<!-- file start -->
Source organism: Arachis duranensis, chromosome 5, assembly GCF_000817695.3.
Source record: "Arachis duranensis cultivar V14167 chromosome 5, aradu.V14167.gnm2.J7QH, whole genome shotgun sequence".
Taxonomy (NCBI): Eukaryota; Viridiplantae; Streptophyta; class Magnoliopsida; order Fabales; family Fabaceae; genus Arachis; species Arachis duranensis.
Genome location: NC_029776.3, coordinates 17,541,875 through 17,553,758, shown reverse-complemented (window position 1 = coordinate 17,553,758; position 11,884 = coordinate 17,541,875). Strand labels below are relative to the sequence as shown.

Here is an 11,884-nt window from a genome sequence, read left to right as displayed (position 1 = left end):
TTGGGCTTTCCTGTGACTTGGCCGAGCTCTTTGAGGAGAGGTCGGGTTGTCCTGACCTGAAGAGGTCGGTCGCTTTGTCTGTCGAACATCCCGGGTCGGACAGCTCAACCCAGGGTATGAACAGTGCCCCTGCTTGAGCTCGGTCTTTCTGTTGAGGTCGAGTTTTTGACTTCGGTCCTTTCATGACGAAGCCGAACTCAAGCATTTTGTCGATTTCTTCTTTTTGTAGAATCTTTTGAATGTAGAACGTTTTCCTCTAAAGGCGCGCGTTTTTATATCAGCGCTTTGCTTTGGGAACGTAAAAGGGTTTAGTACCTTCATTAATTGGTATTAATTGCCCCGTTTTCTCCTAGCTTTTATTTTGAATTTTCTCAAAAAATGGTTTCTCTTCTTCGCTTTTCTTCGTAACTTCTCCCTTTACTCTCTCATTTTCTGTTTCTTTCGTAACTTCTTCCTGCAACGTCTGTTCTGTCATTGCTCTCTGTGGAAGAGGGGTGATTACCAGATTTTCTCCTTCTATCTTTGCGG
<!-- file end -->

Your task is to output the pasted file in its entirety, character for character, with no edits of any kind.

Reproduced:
Source organism: Arachis duranensis, chromosome 5, assembly GCF_000817695.3.
Source record: "Arachis duranensis cultivar V14167 chromosome 5, aradu.V14167.gnm2.J7QH, whole genome shotgun sequence".
Taxonomy (NCBI): Eukaryota; Viridiplantae; Streptophyta; class Magnoliopsida; order Fabales; family Fabaceae; genus Arachis; species Arachis duranensis.
Genome location: NC_029776.3, coordinates 17,541,875 through 17,553,758, shown reverse-complemented (window position 1 = coordinate 17,553,758; position 11,884 = coordinate 17,541,875). Strand labels below are relative to the sequence as shown.

Here is an 11,884-nt window from a genome sequence, read left to right as displayed (position 1 = left end):
TTGGGCTTTCCTGTGACTTGGCCGAGCTCTTTGAGGAGAGGTCGGGTTGTCCTGACCTGAAGAGGTCGGTCGCTTTGTCTGTCGAACATCCCGGGTCGGACAGCTCAACCCAGGGTATGAACAGTGCCCCTGCTTGAGCTCGGTCTTTCTGTTGAGGTCGAGTTTTTGACTTCGGTCCTTTCATGACGAAGCCGAACTCAAGCATTTTGTCGATTTCTTCTTTTTGTAGAATCTTTTGAATGTAGAACGTTTTCCTCTAAAGGCGCGCGTTTTTATATCAGCGCTTTGCTTTGGGAACGTAAAAGGGTTTAGTACCTTCATTAATTGGTATTAATTGCCCCGTTTTCTCCTAGCTTTTATTTTGAATTTTCTCAAAAAATGGTTTCTCTTCTTCGCTTTTCTTCGTAACTTCTCCCTTTACTCTCTCATTTTCTGTTTCTTTCGTAACTTCTTCCTGCAACGTCTGTTCTGTCATTGCTCTCTGTGGAAGAGGGGTGATTACCAGATTTTCTCCTTCTATCTTTGCGG